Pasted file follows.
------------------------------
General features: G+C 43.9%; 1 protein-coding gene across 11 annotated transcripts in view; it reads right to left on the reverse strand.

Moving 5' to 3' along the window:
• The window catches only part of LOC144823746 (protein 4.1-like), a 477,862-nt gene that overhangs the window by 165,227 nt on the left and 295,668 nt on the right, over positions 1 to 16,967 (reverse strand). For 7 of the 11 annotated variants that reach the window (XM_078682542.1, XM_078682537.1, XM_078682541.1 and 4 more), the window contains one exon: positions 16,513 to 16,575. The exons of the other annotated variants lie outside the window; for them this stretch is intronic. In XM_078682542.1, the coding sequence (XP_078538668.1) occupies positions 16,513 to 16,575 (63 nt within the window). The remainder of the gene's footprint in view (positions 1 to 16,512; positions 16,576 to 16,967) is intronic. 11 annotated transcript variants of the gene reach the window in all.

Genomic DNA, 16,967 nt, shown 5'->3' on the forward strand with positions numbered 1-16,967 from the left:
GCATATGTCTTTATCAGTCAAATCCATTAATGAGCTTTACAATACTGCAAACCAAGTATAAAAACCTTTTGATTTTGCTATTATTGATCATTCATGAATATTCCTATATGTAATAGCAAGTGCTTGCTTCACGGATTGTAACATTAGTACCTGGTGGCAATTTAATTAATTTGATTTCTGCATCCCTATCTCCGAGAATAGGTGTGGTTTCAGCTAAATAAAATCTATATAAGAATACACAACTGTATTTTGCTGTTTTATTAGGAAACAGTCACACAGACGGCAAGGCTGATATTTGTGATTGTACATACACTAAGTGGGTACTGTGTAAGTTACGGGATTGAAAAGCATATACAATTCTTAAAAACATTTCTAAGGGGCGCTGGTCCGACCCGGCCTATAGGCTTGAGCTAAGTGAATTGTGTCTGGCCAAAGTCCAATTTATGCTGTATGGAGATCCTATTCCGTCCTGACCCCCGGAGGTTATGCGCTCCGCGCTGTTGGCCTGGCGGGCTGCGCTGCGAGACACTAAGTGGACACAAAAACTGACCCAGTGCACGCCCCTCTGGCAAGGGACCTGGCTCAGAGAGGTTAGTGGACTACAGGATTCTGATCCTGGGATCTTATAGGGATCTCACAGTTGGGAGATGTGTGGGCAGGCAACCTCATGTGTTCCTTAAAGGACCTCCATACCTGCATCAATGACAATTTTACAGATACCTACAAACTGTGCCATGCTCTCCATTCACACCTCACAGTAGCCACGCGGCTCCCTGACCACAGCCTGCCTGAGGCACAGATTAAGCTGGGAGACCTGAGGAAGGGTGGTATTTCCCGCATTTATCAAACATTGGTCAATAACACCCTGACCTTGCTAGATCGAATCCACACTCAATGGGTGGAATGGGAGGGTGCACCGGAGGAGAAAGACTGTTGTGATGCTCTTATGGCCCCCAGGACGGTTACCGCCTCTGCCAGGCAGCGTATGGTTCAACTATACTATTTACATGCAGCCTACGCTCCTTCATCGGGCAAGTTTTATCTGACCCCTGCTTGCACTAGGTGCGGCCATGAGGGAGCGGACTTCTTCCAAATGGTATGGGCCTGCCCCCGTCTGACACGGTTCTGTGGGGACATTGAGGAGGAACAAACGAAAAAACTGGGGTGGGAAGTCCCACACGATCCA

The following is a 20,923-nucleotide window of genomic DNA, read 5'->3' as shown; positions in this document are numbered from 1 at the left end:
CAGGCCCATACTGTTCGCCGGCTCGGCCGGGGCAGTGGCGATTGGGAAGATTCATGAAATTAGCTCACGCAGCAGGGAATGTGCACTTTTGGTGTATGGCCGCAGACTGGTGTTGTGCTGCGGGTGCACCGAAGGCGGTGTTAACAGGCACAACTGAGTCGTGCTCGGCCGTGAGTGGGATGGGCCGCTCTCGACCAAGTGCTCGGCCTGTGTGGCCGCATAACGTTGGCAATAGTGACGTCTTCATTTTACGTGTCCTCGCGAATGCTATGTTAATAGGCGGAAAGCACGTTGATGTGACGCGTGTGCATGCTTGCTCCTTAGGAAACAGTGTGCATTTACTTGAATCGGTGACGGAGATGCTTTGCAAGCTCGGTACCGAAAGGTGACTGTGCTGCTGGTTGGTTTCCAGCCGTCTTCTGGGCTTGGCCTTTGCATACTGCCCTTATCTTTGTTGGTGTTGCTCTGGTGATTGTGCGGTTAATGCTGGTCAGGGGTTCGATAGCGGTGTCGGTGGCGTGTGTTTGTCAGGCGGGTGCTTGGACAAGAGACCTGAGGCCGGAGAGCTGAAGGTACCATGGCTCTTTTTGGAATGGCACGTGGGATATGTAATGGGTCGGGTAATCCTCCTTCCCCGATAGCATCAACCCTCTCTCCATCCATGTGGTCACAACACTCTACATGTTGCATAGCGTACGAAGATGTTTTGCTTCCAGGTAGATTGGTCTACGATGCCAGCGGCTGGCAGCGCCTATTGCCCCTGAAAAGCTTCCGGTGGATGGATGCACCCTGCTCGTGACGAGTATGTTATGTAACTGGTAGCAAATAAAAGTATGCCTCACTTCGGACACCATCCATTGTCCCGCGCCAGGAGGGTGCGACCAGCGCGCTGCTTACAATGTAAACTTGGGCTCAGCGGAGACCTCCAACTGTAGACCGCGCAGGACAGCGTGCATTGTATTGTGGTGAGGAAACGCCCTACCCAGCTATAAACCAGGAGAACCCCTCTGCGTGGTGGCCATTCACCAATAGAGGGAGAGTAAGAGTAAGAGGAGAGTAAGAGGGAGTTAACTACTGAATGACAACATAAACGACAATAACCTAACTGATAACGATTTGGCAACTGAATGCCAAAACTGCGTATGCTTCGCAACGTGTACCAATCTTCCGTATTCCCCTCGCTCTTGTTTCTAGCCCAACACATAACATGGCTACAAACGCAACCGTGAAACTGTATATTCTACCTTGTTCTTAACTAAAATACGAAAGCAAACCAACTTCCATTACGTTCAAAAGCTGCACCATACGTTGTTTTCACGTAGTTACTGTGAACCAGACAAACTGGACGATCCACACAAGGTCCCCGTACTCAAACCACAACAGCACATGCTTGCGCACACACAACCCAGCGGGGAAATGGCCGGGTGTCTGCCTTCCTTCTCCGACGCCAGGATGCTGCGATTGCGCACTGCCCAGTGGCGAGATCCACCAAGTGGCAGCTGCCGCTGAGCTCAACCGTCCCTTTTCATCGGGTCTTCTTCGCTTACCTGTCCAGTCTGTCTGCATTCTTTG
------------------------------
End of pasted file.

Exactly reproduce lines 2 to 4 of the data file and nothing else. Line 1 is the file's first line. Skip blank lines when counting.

Moving 5' to 3' along the window:
• The window catches only part of LOC144823746 (protein 4.1-like), a 477,862-nt gene that overhangs the window by 165,227 nt on the left and 295,668 nt on the right, over positions 1 to 16,967 (reverse strand). For 7 of the 11 annotated variants that reach the window (XM_078682542.1, XM_078682537.1, XM_078682541.1 and 4 more), the window contains one exon: positions 16,513 to 16,575. The exons of the other annotated variants lie outside the window; for them this stretch is intronic. In XM_078682542.1, the coding sequence (XP_078538668.1) occupies positions 16,513 to 16,575 (63 nt within the window). The remainder of the gene's footprint in view (positions 1 to 16,512; positions 16,576 to 16,967) is intronic. 11 annotated transcript variants of the gene reach the window in all.

Genomic DNA, 16,967 nt, shown 5'->3' on the forward strand with positions numbered 1-16,967 from the left: